Christian Horner has forcefully denied that Red Bull’s increased collaboration with its rebranded sister team, AlphaTauri, will result in a “pink Mercedes” controversy.
The announcement earlier this year that AlphaTauri would be increasing its reliance on Red Bull components within the confines of existing regulations raised eyebrows among rival teams, particularly the nature of the collaboration between the two Red Bull entities.
During the final race weekend in Abu Dhabi, concerns resurfaced about the extent to which Red Bull would exert control over its sister outfit.
Some observers at Yas Marina speculated that AlphaTauri's recent surge in new parts was intended to aid Red Bull in developing its RB20 for 2024, given the restrictions on wind tunnel and CFD time that were imposed this year on Red Bull as a result of its 2021 budget cap violation.
The notion of AlphaTauri becoming an extension of Red Bull has stirred memories of 2020, when Racing Point, now Aston Martin, was fined 400,000 euros by the FIA and docked 15 championship points for copying Mercedes' 2019 rear brake ducts.
The car's overall resemblance to Mercedes' W10 earned it the moniker "pink Mercedes" due to its livery color.
But in Abu Dhabi, Horner vehemently dismissed any hints of underhanded collaboration, asserting that both teams operate within the regulations.
"We're an awfully long way from a pink Mercedes,” Horner stated.
The Briton’s comments aimed to assuage concerns that Red Bull's increased influence over AlphaTauri could lead to an unfair advantage and disrupt the competitive balance in Formula 1.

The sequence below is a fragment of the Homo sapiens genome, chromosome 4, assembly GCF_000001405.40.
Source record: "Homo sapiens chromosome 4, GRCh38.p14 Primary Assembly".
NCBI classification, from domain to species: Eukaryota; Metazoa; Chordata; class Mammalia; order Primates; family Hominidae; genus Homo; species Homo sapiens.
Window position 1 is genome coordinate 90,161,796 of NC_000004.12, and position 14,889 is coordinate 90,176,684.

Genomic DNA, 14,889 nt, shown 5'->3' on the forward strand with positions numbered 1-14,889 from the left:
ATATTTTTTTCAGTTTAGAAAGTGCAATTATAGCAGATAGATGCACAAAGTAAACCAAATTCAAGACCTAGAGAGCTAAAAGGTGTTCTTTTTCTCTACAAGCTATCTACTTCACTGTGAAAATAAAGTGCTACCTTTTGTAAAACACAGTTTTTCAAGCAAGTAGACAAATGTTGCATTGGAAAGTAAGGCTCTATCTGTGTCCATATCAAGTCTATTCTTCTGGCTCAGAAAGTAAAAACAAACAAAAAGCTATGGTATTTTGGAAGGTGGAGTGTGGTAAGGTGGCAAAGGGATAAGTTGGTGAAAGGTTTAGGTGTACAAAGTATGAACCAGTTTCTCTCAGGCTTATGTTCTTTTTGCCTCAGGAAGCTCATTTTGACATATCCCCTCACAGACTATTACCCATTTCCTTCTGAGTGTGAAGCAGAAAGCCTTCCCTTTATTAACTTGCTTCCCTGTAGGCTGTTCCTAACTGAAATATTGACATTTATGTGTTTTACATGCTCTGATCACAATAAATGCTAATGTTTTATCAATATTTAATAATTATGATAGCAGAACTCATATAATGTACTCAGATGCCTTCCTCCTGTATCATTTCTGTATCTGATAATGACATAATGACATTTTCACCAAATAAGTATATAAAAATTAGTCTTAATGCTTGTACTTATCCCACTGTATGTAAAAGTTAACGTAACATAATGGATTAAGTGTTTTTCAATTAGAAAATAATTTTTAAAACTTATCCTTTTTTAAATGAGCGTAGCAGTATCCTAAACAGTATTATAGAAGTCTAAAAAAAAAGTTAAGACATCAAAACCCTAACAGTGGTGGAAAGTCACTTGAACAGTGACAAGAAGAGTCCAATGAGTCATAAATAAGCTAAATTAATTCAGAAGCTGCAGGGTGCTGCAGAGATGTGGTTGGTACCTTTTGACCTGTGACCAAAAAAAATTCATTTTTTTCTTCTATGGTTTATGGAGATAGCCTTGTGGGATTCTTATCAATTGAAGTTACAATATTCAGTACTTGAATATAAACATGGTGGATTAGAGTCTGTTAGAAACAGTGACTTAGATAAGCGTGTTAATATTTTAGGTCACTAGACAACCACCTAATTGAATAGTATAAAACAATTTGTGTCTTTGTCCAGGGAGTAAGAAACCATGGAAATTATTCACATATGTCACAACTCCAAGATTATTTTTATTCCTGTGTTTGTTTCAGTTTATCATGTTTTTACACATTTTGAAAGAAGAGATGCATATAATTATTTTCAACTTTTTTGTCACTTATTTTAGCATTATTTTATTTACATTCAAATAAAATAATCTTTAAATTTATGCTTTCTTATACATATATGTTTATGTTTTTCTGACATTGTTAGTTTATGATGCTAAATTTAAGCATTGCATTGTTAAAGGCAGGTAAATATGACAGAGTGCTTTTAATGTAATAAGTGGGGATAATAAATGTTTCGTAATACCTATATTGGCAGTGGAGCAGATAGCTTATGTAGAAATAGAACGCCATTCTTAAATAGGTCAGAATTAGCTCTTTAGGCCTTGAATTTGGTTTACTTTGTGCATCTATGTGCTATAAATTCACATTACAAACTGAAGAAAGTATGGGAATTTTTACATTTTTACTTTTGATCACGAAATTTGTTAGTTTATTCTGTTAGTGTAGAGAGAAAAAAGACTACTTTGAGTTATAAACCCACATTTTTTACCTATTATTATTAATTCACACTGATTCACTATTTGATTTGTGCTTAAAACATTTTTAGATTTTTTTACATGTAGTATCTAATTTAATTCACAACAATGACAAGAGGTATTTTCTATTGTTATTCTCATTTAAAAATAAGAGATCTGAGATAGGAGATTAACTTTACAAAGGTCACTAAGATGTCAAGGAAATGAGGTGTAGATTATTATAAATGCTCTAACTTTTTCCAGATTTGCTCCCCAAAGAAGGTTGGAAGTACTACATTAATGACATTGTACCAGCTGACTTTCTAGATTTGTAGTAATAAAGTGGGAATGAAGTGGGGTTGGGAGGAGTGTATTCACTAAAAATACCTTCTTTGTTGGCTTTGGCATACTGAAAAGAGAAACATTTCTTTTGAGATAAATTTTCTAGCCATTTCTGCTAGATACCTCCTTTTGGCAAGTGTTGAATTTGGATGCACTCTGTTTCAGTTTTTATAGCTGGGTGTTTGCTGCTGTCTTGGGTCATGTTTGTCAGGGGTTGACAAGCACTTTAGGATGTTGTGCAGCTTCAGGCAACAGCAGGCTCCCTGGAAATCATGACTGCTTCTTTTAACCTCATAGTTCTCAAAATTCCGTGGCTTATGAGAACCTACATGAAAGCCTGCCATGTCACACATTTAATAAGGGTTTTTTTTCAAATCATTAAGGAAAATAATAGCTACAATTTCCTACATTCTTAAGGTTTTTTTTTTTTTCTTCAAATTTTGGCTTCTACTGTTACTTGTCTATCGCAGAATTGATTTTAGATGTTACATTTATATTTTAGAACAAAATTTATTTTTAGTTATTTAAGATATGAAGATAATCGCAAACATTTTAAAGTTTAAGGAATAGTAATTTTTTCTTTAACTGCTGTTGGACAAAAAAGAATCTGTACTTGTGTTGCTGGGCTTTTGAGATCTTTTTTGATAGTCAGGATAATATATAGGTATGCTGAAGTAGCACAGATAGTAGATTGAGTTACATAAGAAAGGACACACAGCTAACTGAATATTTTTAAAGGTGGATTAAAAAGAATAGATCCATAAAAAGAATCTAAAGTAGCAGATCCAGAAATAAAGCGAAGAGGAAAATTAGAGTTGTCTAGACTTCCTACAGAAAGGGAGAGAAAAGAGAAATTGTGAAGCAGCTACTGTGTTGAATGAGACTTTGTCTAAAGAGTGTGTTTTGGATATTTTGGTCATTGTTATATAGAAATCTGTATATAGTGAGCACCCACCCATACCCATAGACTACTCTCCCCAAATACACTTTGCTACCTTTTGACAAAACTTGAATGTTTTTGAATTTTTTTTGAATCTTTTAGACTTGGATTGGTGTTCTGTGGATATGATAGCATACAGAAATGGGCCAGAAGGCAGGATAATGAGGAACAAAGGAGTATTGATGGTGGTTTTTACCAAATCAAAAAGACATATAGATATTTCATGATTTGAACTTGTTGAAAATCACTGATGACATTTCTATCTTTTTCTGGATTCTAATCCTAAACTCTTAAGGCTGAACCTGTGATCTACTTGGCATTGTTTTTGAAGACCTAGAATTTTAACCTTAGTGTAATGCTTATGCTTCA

Horner emphasized that the collaboration would adhere to the established rules and that both teams would maintain their distinct identities.
“There are some transferable components which are clearly listed within the regulations you’re allowed to supply, and that’s what they get,” he said.
“When you look at the car, there are quite fundamental differences between that car and a Red Bull Racing car. And arguably, there are other cars on the grid that are far closer in concept (to the RB19) than AlphaTauri is.
“You’ve only got to look at an Aston Martin, or even a McLaren. If you look around the rear suspension of a McLaren, it’s very close in concept to that of our own.”
The collaboration is expected to provide AlphaTauri with access to Red Bull's technical expertise and resources, potentially boosting its performance and competitiveness in the upcoming season.
“Of course, there are certain components that we can supply, as is the case with Mercedes and Ferrari that supply current grand prix teams with gearboxes, suspensions and simulation tools, and wind tunnel [time],” added the Red Bull team principal.
“That is an identical relationship between the companies, and of course, it is then down to them how they use those tools.
“You can see that McLaren has used the tools, in certain respects, better than their supplier [Mercedes] has done in half of the year.
“It’s really down to them how they make use of what they’re permitted within the regulations.”
Queried on Red Bull and AlphaTauri’s alliance, Mercedes F1 boss Toto Wolff admitted that he had yet to investigate the matter. But the Austrian is confident in F1’s policing and “transparency”.
"I have to be honest, I only saw that Tsunoda was sixth in [Abu Dhabi qualifying] and they've come on strong which makes me happy for the fans of AlphaTauri to go out on a high," Wolff commented at Yas Marina.
"But this is a transparent world. I haven't looked at any components, and am sure that others will and then we will take it from there.
"But honestly, I haven't spent a lot of time thinking about it."